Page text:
Was there evidence that an actionable battery was committed, and, if so, did the two corporate defendants have to respond in exemplary as well as actual damages for the malicious conduct of defendant manager?
Yes, the action of a hotel employee in intentionally grabbing plaintiff's plate from his hand at a buffet luncheon in a club within the hotel was an actionable battery because the forceful dispossession of plaintiff's plate in an offensive manner was sufficient to constitute a battery.
LexisNexis Headnote 3: Intentional Torts, Assault & Battery To constitute an assault and battery, it is not necessary to touch the plaintiff's body or even his clothing; knocking or snatching anything from plaintiff's hand or touching anything connected with his person, when done in an offensive manner, is sufficient.
Plaintiff, a mathematician with the National Aeronautics and Space Agency, was invited to a one day professional meeting at defendant hotel. While waiting in line for a buffet-style luncheon at defendant club, which was located within the hotel, plaintiff was approached by defendant club manager, an employee of defendant hotel, who snatched the plate from plaintiff’s hand and shouted that he could not be served in the club as an African-American. Plaintiff testified that he was not actually touched and did not testify that he suffered fear or apprehension of physical injury; but he did testify that he was highly embarrassed and hurt by defendant manager’s conduct in the presence of his associates.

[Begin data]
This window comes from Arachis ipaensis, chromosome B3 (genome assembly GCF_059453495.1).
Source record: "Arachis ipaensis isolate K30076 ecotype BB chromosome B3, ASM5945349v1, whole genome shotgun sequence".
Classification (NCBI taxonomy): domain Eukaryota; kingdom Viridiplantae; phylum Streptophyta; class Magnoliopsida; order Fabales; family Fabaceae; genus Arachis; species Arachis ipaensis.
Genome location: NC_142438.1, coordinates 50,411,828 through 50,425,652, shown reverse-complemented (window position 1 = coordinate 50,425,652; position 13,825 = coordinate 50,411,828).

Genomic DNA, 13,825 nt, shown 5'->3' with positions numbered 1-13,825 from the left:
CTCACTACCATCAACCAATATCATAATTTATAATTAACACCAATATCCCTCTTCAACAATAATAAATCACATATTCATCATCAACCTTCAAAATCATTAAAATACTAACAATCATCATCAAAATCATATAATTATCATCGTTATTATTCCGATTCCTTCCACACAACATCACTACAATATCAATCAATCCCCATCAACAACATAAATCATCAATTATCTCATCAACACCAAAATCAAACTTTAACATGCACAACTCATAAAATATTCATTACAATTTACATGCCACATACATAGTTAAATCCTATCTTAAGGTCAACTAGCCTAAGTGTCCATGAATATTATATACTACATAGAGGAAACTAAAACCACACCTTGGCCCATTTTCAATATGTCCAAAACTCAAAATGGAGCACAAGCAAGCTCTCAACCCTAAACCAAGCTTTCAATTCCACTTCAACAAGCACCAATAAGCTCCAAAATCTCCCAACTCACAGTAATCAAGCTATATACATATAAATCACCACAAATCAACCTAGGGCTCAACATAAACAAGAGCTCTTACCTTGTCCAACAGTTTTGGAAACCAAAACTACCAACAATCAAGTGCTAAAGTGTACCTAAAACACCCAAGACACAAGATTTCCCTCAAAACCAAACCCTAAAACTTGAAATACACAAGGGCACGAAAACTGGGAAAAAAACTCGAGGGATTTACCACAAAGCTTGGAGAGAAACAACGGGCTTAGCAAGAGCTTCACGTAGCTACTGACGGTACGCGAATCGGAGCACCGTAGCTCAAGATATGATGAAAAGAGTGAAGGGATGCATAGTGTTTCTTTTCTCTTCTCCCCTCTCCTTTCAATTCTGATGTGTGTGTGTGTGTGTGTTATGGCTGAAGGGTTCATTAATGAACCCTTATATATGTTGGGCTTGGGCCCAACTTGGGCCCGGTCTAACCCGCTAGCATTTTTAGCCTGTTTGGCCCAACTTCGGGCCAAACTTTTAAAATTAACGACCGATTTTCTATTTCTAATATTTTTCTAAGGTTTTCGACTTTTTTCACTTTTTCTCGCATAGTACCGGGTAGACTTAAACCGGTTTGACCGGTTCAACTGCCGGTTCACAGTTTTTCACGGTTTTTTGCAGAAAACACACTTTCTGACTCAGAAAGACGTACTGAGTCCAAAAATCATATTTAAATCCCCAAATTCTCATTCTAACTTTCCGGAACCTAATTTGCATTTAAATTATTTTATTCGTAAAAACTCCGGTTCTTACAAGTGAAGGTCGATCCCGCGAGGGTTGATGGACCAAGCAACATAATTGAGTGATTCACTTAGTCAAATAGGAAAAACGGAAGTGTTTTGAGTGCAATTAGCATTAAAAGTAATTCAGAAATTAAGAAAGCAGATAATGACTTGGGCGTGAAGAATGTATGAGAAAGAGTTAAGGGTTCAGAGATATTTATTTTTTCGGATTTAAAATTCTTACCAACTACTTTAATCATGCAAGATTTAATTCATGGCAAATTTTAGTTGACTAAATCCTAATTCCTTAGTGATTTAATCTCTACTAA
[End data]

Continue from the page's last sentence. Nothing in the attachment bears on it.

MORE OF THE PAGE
Plaintiff filed suit for assault and battery, seeking actual and exemplary damages. The jury found for plaintiff, but the trial court rendered judgment notwithstanding the verdict for defendants.
The forceful dispossession of plaintiff’s plate in an offensive manner was sufficient to constitute a battery, and the trial court erred in granting judgment notwithstanding the verdict on the issue of actual damages. The intentional snatching of an object from one's hand is as clearly an offensive invasion of his person as would be an actual contact with the body. To constitute an assault and battery, it is not necessary to touch the plaintiff's body or even his clothing; knocking or snatching anything from plaintiff's hand or touching anything connected with his person, when done in an offensive manner, is sufficient.
The parties stipulated that, as an employee of defendant hotel, defendant manager was manager of defendant club. The rule in Texas is that a principal or master is liable for exemplary or punitive damages because of the acts of his agent, but only if: (a) the principal authorized the doing and the manner of the act; (b) the agent was unfit and the principal was reckless in employing him; (c) the agent was employed in a managerial capacity and was acting in the scope of employment; or (d) the employer or a manager of the employer ratified or approved the act. Defendant manager was acting in the scope of employment at the time of the incident because he attempted to enforce club rules by depriving plaintiff of service. As a result, defendant hotel and defendant club were liable for exemplary damages for his malicious conduct.